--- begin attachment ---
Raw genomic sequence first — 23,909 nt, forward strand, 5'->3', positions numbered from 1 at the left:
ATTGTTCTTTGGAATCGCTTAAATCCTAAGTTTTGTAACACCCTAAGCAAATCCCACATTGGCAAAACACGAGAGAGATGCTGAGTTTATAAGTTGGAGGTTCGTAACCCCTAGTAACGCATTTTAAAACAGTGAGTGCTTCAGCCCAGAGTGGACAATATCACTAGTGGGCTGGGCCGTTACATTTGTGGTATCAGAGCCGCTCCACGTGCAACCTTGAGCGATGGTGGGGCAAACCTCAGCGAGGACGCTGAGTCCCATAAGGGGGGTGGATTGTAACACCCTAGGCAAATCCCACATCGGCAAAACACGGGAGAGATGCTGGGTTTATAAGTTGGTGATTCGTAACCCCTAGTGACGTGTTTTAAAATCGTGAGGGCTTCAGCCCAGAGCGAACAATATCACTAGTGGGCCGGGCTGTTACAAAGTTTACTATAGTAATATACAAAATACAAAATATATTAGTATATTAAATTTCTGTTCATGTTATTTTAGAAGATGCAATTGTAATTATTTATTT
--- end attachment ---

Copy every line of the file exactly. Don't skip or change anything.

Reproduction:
Raw genomic sequence first — 23,909 nt, forward strand, 5'->3', positions numbered from 1 at the left:
ATTGTTCTTTGGAATCGCTTAAATCCTAAGTTTTGTAACACCCTAAGCAAATCCCACATTGGCAAAACACGAGAGAGATGCTGAGTTTATAAGTTGGAGGTTCGTAACCCCTAGTAACGCATTTTAAAACAGTGAGTGCTTCAGCCCAGAGTGGACAATATCACTAGTGGGCTGGGCCGTTACATTTGTGGTATCAGAGCCGCTCCACGTGCAACCTTGAGCGATGGTGGGGCAAACCTCAGCGAGGACGCTGAGTCCCATAAGGGGGGTGGATTGTAACACCCTAGGCAAATCCCACATCGGCAAAACACGGGAGAGATGCTGGGTTTATAAGTTGGTGATTCGTAACCCCTAGTGACGTGTTTTAAAATCGTGAGGGCTTCAGCCCAGAGCGAACAATATCACTAGTGGGCCGGGCTGTTACAAAGTTTACTATAGTAATATACAAAATACAAAATATATTAGTATATTAAATTTCTGTTCATGTTATTTTAGAAGATGCAATTGTAATTATTTATTT